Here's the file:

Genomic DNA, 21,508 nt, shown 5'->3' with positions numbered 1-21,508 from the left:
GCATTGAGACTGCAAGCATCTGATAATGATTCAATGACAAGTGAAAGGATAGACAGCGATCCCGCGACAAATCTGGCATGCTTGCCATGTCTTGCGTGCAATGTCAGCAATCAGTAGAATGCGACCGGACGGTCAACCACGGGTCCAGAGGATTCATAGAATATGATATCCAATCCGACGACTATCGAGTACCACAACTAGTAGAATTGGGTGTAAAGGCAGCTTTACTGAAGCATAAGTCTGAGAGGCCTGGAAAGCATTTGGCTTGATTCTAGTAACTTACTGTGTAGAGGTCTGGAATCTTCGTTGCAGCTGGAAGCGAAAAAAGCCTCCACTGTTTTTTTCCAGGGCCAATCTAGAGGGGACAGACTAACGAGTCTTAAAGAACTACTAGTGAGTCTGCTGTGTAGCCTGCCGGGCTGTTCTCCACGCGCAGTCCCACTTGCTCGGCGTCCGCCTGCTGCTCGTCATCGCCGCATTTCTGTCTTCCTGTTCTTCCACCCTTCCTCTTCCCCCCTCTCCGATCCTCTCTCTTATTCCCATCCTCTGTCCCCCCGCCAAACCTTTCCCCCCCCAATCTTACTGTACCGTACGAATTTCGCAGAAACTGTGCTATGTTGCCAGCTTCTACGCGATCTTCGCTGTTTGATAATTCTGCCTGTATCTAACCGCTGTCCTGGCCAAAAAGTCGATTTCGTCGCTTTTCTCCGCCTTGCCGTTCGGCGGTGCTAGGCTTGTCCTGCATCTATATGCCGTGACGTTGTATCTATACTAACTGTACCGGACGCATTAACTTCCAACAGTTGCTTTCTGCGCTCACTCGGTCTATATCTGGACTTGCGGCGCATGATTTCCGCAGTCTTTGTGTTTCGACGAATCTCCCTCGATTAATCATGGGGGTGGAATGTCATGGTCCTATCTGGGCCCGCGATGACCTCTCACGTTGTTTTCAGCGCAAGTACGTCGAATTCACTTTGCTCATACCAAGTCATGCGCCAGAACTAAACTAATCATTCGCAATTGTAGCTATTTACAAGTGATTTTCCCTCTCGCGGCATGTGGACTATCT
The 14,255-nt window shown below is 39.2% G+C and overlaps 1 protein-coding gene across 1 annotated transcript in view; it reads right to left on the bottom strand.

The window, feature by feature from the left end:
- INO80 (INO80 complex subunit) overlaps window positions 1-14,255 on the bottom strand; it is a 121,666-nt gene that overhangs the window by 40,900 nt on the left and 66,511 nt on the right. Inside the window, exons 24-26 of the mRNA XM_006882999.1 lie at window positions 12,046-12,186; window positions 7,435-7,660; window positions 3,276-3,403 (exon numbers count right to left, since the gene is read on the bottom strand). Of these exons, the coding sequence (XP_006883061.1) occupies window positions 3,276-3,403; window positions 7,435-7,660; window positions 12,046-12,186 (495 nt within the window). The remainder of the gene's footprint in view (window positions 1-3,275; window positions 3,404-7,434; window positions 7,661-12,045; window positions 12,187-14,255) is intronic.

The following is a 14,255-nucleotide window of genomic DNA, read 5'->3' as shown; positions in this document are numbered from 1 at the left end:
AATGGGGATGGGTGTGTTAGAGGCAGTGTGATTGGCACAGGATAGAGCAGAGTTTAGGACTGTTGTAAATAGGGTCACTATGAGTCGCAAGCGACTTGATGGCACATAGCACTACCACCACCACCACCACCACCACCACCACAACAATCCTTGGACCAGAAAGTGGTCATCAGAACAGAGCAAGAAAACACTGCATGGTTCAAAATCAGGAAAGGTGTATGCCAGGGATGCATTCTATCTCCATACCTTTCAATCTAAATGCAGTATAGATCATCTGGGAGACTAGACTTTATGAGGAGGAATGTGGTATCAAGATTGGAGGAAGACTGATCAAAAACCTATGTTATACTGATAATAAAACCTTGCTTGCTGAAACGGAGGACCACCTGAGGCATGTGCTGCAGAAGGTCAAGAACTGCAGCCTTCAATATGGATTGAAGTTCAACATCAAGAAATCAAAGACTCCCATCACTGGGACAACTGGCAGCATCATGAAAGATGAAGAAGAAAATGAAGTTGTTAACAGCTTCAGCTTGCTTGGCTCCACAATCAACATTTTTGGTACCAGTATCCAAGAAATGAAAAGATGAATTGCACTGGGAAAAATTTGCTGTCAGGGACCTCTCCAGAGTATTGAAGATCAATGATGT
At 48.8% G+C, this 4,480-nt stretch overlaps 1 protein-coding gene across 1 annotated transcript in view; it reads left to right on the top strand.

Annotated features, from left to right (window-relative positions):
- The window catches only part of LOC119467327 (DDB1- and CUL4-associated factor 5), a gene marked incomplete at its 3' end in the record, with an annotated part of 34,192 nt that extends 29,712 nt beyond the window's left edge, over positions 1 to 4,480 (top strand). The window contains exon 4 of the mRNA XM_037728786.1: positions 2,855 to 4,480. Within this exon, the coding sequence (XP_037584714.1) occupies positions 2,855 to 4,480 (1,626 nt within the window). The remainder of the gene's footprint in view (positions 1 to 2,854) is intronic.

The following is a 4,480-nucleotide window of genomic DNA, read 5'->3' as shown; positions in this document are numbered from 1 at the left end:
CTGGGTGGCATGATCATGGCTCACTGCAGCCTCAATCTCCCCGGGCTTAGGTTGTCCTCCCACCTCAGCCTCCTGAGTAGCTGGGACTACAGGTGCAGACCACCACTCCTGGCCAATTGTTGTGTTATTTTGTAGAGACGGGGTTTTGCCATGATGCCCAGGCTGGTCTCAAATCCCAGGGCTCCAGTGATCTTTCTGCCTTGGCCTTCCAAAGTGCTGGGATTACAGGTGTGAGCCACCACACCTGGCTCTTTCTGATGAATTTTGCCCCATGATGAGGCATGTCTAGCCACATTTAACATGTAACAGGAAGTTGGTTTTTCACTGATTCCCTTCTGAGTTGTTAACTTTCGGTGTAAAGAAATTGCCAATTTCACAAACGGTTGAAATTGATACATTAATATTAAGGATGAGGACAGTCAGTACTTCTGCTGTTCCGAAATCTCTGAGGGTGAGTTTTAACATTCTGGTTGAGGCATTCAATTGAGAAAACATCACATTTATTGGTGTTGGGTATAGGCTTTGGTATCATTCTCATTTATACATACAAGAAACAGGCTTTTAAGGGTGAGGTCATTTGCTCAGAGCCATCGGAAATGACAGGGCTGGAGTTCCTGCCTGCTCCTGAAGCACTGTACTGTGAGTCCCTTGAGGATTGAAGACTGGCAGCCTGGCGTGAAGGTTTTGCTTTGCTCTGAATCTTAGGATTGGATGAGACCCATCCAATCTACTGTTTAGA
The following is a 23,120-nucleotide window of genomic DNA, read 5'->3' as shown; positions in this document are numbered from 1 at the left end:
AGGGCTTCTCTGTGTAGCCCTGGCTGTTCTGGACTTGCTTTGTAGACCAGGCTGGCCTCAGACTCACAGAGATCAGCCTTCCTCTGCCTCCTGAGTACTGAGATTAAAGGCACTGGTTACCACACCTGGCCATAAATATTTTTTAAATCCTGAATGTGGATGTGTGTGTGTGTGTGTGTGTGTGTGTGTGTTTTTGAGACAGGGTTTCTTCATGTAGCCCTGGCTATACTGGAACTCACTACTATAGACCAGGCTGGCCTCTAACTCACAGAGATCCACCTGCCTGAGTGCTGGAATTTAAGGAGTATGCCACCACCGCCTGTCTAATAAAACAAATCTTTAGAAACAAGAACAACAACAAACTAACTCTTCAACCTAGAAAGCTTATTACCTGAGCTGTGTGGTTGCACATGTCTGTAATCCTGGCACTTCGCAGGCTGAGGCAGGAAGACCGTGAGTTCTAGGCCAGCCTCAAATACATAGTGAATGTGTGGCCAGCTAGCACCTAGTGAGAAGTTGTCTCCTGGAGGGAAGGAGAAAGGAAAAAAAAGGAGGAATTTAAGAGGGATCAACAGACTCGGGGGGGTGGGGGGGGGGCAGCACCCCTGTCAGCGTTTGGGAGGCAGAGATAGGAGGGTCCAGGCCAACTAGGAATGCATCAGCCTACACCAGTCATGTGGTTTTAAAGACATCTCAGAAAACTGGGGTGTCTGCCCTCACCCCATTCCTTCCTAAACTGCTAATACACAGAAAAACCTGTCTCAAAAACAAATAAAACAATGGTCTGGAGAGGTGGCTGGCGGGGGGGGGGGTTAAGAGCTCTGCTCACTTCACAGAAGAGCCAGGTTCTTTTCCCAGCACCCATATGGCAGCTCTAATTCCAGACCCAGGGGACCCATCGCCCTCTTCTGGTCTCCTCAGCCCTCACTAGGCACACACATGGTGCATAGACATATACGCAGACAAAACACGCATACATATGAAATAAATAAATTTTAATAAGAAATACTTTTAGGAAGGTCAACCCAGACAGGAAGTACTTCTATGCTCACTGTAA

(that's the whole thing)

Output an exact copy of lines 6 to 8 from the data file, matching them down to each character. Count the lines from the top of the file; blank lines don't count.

The following is a 14,255-nucleotide window of genomic DNA, read 5'->3' as shown; positions in this document are numbered from 1 at the left end:
AATGGGGATGGGTGTGTTAGAGGCAGTGTGATTGGCACAGGATAGAGCAGAGTTTAGGACTGTTGTAAATAGGGTCACTATGAGTCGCAAGCGACTTGATGGCACATAGCACTACCACCACCACCACCACCACCACCACCACAACAATCCTTGGACCAGAAAGTGGTCATCAGAACAGAGCAAGAAAACACTGCATGGTTCAAAATCAGGAAAGGTGTATGCCAGGGATGCATTCTATCTCCATACCTTTCAATCTAAATGCAGTATAGATCATCTGGGAGACTAGACTTTATGAGGAGGAATGTGGTATCAAGATTGGAGGAAGACTGATCAAAAACCTATGTTATACTGATAATAAAACCTTGCTTGCTGAAACGGAGGACCACCTGAGGCATGTGCTGCAGAAGGTCAAGAACTGCAGCCTTCAATATGGATTGAAGTTCAACATCAAGAAATCAAAGACTCCCATCACTGGGACAACTGGCAGCATCATGAAAGATGAAGAAGAAAATGAAGTTGTTAACAGCTTCAGCTTGCTTGGCTCCACAATCAACATTTTTGGTACCAGTATCCAAGAAATGAAAAGATGAATTGCACTGGGAAAAATTTGCTGTCAGGGACCTCTCCAGAGTATTGAAGATCAATGATGT
At 48.8% G+C, this 4,480-nt stretch overlaps 1 protein-coding gene across 1 annotated transcript in view; it reads left to right on the top strand.